Agile is incorrectly referred to as a methodology. Agile itself is not a methodology but a mindset and approach to developing and managing a project incrementally and iteratively. Using Agile approaches allows teams to respond to unpredictability and change in a much easier, and even more proactive manner than traditional project management.
Traditional project management tends to be connected to waterfall, or predictive approaches. This is where the entire project is planned out in great detail from beginning to end. Agile project management is more adaptable in that participants have a vision of the outcome, but plan in great detail for each increment, and adjust the rest of the planning based on the vision of the outcome and the changes occurring in the project environment.
Although predictive approaches do have change management processes, requesting a change can be a difficult and arduous process. The changes also tend to be as reactionary; whereas changes in adaptive tend to be more proactive. For example, changes to scope or requirements in predictive are seen as not meeting the needs of the customer or as defect repairs. Agile sees changes as necessary based on learning from each increment and adjusting the requirements based on those lessons and discussions as to the best way to continue.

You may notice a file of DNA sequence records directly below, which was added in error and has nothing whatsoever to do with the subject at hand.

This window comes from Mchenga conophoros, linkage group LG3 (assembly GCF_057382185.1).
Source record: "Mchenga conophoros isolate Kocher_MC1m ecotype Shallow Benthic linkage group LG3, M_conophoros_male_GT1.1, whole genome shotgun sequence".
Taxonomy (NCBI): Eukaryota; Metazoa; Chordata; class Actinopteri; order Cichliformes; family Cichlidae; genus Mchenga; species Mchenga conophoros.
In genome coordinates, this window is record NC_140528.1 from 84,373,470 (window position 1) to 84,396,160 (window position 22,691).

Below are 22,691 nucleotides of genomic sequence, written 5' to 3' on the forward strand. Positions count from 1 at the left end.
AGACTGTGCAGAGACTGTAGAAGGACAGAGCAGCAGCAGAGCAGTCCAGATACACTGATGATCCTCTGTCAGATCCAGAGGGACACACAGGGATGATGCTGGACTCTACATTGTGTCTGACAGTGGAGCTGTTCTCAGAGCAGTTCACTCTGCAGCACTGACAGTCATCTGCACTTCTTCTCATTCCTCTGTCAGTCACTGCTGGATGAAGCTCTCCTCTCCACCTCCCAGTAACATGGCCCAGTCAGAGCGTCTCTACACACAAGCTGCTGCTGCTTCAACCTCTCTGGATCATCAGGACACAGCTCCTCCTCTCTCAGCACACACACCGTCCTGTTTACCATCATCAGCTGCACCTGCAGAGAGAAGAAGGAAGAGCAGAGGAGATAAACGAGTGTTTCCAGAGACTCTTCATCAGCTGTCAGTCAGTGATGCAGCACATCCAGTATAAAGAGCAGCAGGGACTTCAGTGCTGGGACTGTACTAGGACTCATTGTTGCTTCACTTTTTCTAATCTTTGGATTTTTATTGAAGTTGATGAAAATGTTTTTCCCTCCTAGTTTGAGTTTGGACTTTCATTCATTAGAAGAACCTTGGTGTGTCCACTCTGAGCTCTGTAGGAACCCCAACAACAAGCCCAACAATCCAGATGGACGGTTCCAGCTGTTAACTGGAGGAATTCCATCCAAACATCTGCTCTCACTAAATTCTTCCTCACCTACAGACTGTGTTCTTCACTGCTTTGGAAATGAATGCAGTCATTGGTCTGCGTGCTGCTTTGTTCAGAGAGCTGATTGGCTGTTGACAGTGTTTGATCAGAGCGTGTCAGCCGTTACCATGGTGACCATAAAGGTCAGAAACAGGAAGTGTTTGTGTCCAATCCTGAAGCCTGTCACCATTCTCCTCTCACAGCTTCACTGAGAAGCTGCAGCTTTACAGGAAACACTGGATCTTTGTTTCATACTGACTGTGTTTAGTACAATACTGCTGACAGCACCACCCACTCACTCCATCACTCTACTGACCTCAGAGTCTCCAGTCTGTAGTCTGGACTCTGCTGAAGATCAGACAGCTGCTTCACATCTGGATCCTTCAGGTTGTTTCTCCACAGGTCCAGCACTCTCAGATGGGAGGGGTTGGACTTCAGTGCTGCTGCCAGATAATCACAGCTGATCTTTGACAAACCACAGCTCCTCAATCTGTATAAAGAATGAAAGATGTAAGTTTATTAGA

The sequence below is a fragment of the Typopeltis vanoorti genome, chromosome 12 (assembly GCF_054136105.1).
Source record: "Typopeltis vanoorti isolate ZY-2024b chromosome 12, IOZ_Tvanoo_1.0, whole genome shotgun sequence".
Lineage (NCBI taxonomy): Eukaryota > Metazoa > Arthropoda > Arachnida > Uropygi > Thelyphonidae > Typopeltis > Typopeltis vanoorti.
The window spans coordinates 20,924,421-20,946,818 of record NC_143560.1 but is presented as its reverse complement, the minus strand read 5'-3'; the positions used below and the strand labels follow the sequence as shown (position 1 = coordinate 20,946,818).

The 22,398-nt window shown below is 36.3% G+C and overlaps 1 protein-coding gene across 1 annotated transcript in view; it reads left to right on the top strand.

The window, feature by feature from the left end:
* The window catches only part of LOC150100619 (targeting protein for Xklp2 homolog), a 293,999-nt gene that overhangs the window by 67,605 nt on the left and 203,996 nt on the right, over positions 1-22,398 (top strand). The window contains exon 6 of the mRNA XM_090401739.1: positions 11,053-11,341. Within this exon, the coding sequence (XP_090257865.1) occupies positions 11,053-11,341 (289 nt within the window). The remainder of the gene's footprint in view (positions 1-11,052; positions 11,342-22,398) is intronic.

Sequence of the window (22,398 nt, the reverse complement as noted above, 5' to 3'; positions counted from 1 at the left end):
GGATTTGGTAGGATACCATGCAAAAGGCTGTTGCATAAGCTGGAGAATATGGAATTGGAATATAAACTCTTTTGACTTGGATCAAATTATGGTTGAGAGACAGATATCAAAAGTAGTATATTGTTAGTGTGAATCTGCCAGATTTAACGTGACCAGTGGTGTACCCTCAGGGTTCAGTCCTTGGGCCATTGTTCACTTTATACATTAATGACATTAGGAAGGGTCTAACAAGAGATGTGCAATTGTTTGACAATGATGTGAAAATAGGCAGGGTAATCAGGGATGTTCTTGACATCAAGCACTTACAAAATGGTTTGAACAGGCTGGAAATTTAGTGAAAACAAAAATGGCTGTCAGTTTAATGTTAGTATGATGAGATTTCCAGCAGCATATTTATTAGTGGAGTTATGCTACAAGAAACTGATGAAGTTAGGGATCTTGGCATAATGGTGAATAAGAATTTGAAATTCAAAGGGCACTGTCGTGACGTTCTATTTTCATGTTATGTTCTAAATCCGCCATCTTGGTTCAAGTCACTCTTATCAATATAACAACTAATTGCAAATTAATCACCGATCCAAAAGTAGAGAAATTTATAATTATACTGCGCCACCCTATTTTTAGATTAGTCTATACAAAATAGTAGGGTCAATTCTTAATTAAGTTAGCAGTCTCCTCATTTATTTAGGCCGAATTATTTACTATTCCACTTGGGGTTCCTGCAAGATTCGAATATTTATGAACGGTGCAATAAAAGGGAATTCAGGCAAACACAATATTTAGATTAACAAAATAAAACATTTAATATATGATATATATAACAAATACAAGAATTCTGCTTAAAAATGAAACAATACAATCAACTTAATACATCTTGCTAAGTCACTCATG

Agile work is based on regular cadences of work called sprints and increments. The cadence allows teams to produce something usable or potentially shippable products at the end of each increment. The regular cadence also promotes consistent work and thus, reduces burnout of the team members, that can be seen in traditional project management when the development team’s work load can be very heavy at times.
Its one thing to do Agile and another to be Agile. Doing Agile is going through the motions of the approaches. To be Agile means many things, such as having an open mind that change is good and needs to happen, even with requirements. Its embracing the changing backlog of requirements while still working towards the vision. Developing and managing a project in Agile allows re-planning after each release to work toward success and optimize value to the stakeholders.
Note: Agile practices will be included in the next “Guide to Project Management Body of Knowledge (PMBOK Guide) 6th edition” which will be released in 2017.
PMBOK is a registered mark of the Project Management Institute